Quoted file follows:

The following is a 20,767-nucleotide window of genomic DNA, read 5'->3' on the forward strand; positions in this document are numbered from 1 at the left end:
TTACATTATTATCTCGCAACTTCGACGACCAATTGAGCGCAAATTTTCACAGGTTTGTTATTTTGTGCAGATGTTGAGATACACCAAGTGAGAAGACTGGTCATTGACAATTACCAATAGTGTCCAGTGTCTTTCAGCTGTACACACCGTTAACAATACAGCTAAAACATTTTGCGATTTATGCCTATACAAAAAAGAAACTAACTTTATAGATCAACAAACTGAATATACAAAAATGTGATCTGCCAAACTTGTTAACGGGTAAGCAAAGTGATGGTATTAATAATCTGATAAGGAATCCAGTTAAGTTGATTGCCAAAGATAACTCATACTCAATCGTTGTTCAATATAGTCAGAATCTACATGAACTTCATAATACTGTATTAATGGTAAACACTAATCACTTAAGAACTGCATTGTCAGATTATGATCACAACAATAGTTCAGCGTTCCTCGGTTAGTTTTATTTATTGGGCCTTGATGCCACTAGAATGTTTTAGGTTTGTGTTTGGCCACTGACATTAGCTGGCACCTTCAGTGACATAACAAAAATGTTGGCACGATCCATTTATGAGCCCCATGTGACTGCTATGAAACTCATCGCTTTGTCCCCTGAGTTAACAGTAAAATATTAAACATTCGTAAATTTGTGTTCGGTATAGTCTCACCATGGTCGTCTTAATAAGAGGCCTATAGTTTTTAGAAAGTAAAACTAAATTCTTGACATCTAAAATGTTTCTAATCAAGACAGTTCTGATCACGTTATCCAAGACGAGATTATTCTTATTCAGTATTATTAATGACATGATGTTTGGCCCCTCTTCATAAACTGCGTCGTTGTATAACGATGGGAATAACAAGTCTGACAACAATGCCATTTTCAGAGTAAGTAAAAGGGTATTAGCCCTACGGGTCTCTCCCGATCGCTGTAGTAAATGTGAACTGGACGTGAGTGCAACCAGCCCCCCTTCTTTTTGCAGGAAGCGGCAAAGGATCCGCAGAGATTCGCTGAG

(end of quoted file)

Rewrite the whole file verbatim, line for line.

The following is a 20,767-nucleotide window of genomic DNA, read 5'->3' on the forward strand; positions in this document are numbered from 1 at the left end:
TTACATTATTATCTCGCAACTTCGACGACCAATTGAGCGCAAATTTTCACAGGTTTGTTATTTTGTGCAGATGTTGAGATACACCAAGTGAGAAGACTGGTCATTGACAATTACCAATAGTGTCCAGTGTCTTTCAGCTGTACACACCGTTAACAATACAGCTAAAACATTTTGCGATTTATGCCTATACAAAAAAGAAACTAACTTTATAGATCAACAAACTGAATATACAAAAATGTGATCTGCCAAACTTGTTAACGGGTAAGCAAAGTGATGGTATTAATAATCTGATAAGGAATCCAGTTAAGTTGATTGCCAAAGATAACTCATACTCAATCGTTGTTCAATATAGTCAGAATCTACATGAACTTCATAATACTGTATTAATGGTAAACACTAATCACTTAAGAACTGCATTGTCAGATTATGATCACAACAATAGTTCAGCGTTCCTCGGTTAGTTTTATTTATTGGGCCTTGATGCCACTAGAATGTTTTAGGTTTGTGTTTGGCCACTGACATTAGCTGGCACCTTCAGTGACATAACAAAAATGTTGGCACGATCCATTTATGAGCCCCATGTGACTGCTATGAAACTCATCGCTTTGTCCCCTGAGTTAACAGTAAAATATTAAACATTCGTAAATTTGTGTTCGGTATAGTCTCACCATGGTCGTCTTAATAAGAGGCCTATAGTTTTTAGAAAGTAAAACTAAATTCTTGACATCTAAAATGTTTCTAATCAAGACAGTTCTGATCACGTTATCCAAGACGAGATTATTCTTATTCAGTATTATTAATGACATGATGTTTGGCCCCTCTTCATAAACTGCGTCGTTGTATAACGATGGGAATAACAAGTCTGACAACAATGCCATTTTCAGAGTAAGTAAAAGGGTATTAGCCCTACGGGTCTCTCCCGATCGCTGTAGTAAATGTGAACTGGACGTGAGTGCAACCAGCCCCCCTTCTTTTTGCAGGAAGCGGCAAAGGATCCGCAGAGATTCGCTGAG